Intent on advancing its renewable energy and climate change agenda, the California legislature recently enacted a new cap-and-trade law that will generate revenues for Tesla and the “bullet train to nowhere,” by increasing hidden taxes on motor fuels, electricity and consumer products – with the state’s poor, minority and working class families again being hit hardest. State legislators are also close to passing a $3-billion EV subsidy program, primarily to replace the $7,500 federal rebate that Tesla could soon lose. Electric vehicle buyers could soon receive up to $40,000 for buying Tesla’s most expensive models! Coal-billionaire and California gubernatorial hopeful Tom Steyer vigorously supports the new subsidy.
 
We can also expect a battle royale over extending the federal EV subsidy beyond 200,000 vehicles – demonstrating once again that lobbyists are now far more important to bottom lines than engineers, especially when lobbyists can channel enormous contributions to politicians’ reelection campaigns.
 
As U.S. government agencies prepare to reassess climate change science, models and disaster predictions, it’s a good time to reexamine claims made about all the utopian electric vehicle and renewable energy forecasts, expanding on the land and raw material issues I raised in a previous article.
 
Full essay
 
5) German States Take Trumpian Climate U-Turn
Breaking News, 18 July 2017 
 
Germany is at risk of tacitly joining Donald Trump in turning its back on the Paris climate change deal. Two of the country’s regional governments have decided to put preserving jobs in coal mines and power plants ahead of cutting carbon emissions.
 
If Europe’s largest economy misses its targets, Chancellor Angela Merkel’s environmental credentials – and the global accord itself – would suffer a big setback.
 
Officially, Germany is fully committed to the Paris accord. At the G20 summit in Hamburg earlier this month, Merkel said she “deplored” Trump’s decision to withdraw the United States from the treaty. She led an alliance of world leaders who unsuccessfully tried to persuade the U.S. President to reconsider.
 
Yet two important German states are undermining Merkel’s position. North Rhine-Westphalia (NRW) and Brandenburg are home to many mines which extract brown coal and power plants that burn the carbon-intensive fuel. Their governments have vowed to protect an industry that provides more than 70,000 jobs, many of them in economically deprived regions in the country’s east.
 
That’s bad news for Germany’s promise to reduce overall emissions by at least 55 percent, relative to 1990, by 2030. Per unit of electricity generated, brown coal produces twice as much carbon as gas-fired power plants. In 2016, the fuel accounted for 23 percent of Germany’s electricity but emitted 50 percent of the sector’s carbon dioxide. Brown coal reserves are expected to last for several decades, and utilities even have permission to open several new mines.
 
NRW’s new government, which is led by Merkel’s conservative Christian Democratic Union, in late June decided to stick to the current mining plans in the region. In mid-June, Brandenburg’s government said it wanted to soften its 2030 reduction targets. A study commissioned by the World Wildlife Fund environmental group shows that NRW’s plans alone would bust Germany’s Paris targets.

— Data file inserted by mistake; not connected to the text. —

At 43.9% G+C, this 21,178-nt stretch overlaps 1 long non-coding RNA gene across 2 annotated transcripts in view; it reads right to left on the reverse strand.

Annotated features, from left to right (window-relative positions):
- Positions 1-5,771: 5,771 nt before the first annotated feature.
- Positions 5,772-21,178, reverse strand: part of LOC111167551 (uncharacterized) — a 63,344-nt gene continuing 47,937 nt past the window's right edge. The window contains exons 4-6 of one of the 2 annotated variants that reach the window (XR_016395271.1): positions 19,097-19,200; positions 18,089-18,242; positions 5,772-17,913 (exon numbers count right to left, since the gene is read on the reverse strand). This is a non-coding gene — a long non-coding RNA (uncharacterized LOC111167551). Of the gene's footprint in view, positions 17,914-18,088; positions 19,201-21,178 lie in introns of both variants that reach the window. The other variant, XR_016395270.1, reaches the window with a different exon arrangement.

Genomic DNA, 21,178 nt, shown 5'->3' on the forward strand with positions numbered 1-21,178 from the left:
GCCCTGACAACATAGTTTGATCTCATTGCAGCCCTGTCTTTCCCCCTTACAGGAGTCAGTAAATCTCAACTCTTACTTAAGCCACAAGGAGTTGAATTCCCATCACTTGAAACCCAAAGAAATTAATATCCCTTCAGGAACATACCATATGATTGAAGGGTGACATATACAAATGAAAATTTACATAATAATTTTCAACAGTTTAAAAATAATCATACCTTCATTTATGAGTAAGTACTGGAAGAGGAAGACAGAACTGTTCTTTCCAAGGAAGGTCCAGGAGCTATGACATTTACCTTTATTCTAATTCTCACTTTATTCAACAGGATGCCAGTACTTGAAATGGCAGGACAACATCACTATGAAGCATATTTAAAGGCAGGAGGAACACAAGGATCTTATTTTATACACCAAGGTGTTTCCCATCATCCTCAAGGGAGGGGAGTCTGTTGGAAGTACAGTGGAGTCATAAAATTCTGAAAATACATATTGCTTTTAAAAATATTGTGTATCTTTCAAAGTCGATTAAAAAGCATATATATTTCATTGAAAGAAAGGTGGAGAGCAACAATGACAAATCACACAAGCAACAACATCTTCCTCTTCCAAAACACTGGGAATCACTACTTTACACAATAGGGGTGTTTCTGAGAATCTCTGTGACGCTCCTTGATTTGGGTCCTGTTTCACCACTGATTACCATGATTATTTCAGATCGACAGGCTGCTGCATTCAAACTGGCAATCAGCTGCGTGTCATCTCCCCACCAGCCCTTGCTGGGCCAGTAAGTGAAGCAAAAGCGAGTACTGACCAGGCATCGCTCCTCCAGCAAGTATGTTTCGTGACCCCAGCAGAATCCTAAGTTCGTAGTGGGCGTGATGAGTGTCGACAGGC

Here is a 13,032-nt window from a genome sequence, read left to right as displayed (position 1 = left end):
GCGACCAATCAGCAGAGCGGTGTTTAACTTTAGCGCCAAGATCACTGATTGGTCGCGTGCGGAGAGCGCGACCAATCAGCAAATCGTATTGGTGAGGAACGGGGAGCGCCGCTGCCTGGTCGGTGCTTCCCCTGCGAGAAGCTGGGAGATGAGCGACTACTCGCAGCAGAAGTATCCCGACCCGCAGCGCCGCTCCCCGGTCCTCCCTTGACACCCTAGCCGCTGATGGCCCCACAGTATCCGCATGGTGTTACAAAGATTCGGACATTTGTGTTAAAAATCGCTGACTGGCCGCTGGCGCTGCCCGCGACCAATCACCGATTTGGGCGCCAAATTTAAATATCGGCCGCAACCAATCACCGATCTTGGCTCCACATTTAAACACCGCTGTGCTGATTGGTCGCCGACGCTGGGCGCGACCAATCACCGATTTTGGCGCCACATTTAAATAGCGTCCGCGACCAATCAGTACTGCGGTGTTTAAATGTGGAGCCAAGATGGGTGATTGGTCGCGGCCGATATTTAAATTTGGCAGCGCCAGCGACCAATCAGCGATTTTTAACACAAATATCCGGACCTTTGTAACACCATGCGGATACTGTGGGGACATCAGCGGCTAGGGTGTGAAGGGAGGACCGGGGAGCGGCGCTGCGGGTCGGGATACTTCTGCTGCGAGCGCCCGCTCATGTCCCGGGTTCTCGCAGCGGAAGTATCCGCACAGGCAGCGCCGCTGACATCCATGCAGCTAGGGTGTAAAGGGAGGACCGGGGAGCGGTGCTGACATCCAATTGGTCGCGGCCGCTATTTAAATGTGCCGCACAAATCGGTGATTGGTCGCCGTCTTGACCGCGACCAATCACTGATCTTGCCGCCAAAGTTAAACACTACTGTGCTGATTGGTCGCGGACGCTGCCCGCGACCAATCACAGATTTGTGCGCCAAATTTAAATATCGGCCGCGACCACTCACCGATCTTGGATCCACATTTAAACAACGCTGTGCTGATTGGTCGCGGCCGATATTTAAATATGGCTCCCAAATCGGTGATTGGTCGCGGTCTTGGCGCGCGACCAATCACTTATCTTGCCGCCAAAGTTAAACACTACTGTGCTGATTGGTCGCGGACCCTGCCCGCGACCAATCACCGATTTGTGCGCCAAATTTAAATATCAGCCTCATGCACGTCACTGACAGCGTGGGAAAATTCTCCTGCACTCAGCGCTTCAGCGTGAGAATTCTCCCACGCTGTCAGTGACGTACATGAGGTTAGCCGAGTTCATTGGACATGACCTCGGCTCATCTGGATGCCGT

Unless Merkel can rein in the brown coal enthusiasts at home, she risks sending a devastating message to the world. If a country as rich and ecologically conscious as Germany prioritises coal mining jobs over the fight against global warming, others will also find it easier to turn their back on the treaty.


 
Full post
 
6) Coal To Remain King In India Until 2050, Report
Financial Express, 26 July 2017 
 
Coal would remain at the centre stage in India with its share in energy mix not declining below 46% in 2047, claimed a report titled ‘Energising India’, jointly prepared by the NITI Aayog and the Institute of Energy Economics, Japan.


Coal would remain at the centre stage in India with its share in energy mix not declining below 46% in 2047, claimed a report titled ‘Energising India’, jointly prepared by the NITI Aayog and the Institute of Energy Economics, Japan. (PTI)
 
The study found that coal and nuclear would continue to operate as base load units for power generation. The report said that the share of electricity generation through coal based power plants will almost be around 55% in 2032. In 2017, coal power plants generated more than 85% of the total electricity produced in the country. The share of gas based electricity can go up to 22%-26% (from present ~4%) in the low gas price and long term market driven scenario respectively due to lower prices. In order to achieve the targets of the Paris Agreement, 50% of coal-based power generation capacity will have to be supercritical technology based by 2047, the report added. Share of clean coal technology was 11.35% in 2015.
 
It pointed that although public attention focuses heavily on green energy sources, almost 86 % of the reduction in emissions in low-carbon scenario comes from action on the demand side to improve energy efficiency and only 14% from the supply side. The projected peak demand is estimated to be 235 GW at the end of FY22. The total coal requirement in FY22 has been estimated as 727 metric tonne (MT), including imported coal of 50 MT. In 2047, per capita electricity consumption of India is envisaged to become 3581-3588 unit from 1,075 unit in FY16. This indicates that even in 2047, India’s per capita electricity consumption would be still lower than the US (12,000 unit), China (4,000 unit) and Germany (7,000 unit).
 
Full story 

The London-based Global Warming Policy Forum is a world leading think tank on global warming policy issues. The GWPF newsletter is prepared by Director Dr Benny Peiser - for more information, please visit the website at www.thegwpf.com.